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Monday, June 27, 2022

Quarter Past Late – Ross Nicholson



Ross Nicholson - Quarter Past Late
Quarter Past Late

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Ross Nicholson

1948: Born Wagga Wagga NSW.

1952: Family moved to Melbourne (Moonee Ponds, then Essendon). The first time I heard Rock’n’Roll was on a crystal set. Artists such as Fats Domino, Little Richard, Bill Haley and Chuck Berry.

1956: Started asking my mother for a guitar, only to receive a lowly banjo mandolin for Christmas!

1957: Through the year I saved pocket money and bought my first guitar at Allens Music. It was a plywood box with strings, and cost 9 guineas.

1958: Heard Flamenco guitar on the radio and was intoxicated by this wild, exotic music.

1959: 18 months of classical guitar lessons with Merle Omen in Prahran, behind the old market. She was a wonderful woman, and the first person to introduce me to Spiritualism, turning my Saturday lessons into tales of visions and stories of the inexplicable. Not to mention enough chords to see me through my first songs – Sinner Man, House Of The Rising Sun etc.

1960: Discovered Sing Out magazine with articles on Pete Seeger, Woody Guthrie, The Almanac Singers, and the flood of singer-songwriters to follow in the sixties. Sing Out, and vinyl, were my main source of learning for the next few years. The Clancy Brothers and Tommy Makem for example, led me to an awareness of my musical heritage, Scottish, Irish and English folk music. Over the next couple of years I learnt a repertoire of over 200 folk, blues and country songs. The history learnt through folk music led me to read like an addict, a passion that fired my interest in words, expression and writing.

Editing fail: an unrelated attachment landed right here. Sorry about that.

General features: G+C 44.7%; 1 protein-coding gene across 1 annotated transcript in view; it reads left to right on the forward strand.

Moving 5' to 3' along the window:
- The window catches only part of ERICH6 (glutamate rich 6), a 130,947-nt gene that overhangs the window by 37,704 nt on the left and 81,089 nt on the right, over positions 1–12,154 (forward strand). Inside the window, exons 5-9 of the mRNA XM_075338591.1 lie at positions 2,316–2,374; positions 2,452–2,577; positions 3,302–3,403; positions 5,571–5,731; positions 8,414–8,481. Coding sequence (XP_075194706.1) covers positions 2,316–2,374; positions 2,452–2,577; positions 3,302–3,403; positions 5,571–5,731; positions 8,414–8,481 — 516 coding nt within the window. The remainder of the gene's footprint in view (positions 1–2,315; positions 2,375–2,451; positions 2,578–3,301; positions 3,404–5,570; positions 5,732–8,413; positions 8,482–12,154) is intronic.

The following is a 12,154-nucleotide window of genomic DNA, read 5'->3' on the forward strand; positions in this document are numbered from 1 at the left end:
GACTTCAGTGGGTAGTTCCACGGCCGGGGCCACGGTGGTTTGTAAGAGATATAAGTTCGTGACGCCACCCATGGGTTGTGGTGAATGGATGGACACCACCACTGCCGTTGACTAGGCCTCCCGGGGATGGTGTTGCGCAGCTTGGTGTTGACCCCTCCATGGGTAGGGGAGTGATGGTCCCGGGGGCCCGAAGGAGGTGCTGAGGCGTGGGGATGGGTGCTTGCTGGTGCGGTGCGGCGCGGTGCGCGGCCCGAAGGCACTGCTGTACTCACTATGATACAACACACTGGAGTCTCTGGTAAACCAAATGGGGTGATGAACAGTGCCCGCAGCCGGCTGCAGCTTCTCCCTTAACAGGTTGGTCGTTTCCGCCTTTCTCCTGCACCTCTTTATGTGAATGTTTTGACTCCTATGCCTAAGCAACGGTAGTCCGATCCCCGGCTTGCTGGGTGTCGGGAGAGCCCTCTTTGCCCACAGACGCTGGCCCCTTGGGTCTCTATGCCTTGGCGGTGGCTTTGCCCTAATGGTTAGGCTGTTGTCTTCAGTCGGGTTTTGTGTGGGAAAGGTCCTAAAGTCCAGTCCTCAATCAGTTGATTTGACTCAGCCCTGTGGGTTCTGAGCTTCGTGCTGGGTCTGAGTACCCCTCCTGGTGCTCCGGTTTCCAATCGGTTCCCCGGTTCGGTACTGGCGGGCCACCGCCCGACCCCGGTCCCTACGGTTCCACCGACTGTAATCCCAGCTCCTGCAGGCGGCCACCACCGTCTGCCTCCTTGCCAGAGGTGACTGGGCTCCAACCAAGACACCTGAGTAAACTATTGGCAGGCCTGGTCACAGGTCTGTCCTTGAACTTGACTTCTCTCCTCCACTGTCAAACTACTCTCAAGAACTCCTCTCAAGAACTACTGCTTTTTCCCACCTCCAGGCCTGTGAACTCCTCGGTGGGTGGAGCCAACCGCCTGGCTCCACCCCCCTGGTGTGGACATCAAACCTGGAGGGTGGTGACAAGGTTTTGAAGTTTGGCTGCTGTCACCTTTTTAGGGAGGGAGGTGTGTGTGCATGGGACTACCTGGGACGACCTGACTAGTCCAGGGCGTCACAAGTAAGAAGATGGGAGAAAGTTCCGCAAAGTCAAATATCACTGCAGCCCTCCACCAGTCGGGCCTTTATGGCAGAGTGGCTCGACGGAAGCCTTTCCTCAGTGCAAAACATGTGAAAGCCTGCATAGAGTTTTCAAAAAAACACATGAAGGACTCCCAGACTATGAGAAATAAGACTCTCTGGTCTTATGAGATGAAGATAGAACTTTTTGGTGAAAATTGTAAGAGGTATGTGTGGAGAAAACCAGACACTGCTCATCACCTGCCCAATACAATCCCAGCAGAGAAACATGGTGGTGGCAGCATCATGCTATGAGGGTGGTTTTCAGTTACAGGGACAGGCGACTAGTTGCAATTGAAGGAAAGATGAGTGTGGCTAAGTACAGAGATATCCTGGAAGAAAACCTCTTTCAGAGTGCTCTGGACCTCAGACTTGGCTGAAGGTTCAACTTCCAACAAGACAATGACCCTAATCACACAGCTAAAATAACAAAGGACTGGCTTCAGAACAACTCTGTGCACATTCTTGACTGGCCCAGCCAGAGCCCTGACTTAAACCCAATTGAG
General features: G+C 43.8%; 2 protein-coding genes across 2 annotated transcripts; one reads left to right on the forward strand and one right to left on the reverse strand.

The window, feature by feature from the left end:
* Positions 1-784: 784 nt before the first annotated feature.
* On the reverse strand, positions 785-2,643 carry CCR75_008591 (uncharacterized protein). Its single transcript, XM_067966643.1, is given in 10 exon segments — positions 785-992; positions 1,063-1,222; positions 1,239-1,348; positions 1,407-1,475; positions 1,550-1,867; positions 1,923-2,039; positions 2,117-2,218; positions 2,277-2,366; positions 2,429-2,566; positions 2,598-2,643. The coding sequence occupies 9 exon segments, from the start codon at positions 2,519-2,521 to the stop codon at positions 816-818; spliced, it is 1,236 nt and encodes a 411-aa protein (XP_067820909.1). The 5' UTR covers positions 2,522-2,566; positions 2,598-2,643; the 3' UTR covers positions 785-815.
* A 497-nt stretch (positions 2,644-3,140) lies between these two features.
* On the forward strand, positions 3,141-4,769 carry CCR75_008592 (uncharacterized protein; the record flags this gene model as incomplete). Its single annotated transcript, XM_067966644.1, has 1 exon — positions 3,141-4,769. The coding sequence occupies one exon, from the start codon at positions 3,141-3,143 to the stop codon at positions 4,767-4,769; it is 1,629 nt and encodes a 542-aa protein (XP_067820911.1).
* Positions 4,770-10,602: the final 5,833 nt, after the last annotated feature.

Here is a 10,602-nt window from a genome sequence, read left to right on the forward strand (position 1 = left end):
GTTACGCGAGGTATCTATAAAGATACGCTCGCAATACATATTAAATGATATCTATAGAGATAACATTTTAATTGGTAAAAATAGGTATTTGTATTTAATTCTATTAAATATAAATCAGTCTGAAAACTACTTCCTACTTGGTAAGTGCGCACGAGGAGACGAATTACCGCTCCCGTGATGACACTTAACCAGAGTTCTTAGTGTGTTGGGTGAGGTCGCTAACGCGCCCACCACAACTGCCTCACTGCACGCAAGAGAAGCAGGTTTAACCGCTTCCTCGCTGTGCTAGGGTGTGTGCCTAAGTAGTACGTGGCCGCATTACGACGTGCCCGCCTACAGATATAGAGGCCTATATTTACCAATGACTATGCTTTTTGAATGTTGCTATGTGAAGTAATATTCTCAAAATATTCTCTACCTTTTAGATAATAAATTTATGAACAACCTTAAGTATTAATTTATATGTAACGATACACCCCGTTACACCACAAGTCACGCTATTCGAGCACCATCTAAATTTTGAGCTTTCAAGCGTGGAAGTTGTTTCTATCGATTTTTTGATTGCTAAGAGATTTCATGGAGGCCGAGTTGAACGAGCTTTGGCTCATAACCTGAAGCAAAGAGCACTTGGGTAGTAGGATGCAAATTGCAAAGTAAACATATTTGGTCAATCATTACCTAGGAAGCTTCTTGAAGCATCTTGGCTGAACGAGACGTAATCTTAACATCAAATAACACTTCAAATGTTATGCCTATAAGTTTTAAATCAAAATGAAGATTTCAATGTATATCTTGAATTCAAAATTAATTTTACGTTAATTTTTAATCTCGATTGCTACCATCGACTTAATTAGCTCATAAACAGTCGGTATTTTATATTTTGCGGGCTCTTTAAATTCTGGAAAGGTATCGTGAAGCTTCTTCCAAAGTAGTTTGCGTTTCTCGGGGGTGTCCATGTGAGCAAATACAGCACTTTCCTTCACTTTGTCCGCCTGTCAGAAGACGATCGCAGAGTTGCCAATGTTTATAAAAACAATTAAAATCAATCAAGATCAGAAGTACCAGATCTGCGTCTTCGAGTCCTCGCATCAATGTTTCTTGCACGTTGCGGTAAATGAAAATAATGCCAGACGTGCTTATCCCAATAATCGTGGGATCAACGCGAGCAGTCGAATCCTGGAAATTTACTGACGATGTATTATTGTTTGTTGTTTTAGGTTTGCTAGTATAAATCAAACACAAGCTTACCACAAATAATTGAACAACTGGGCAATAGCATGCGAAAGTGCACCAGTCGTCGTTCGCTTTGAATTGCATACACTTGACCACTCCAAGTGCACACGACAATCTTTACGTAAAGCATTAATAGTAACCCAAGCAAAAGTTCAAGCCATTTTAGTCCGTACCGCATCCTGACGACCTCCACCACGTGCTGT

1962: At Caulfield High School, I met with Micheal Gay and began a friendship that continues to this day. Micheal was my first musical partner-in-crime, and the second person in my life who made me aware of politics, debate and the joy of finding another passionate human.

1963:Mick and I bought Yamaha 6 string guitars and had them converted to 12 strings by the Victorian Banjo Club. During this year I started writing poetry, enamoured with Jack Kerouac, Allen Ginsberg and Be-Bop, thanks to my older brother Graham. Began frequenting The Fat Black Pussy Cat , a jazz club , located at 90 Toorak Road, South Yarra,and my first meeting with Adrian Rawlins, poet, performer, organiser, raconteur, stirrer, hipster .. and live jazz, Brian Brown Quartet, Barry McKimm, Ted Vining, Alan Lee, and many others.

In a Caulfield High School talent quest, Micheal and I won 30 bob each, and this first taste of playing in public changed my life.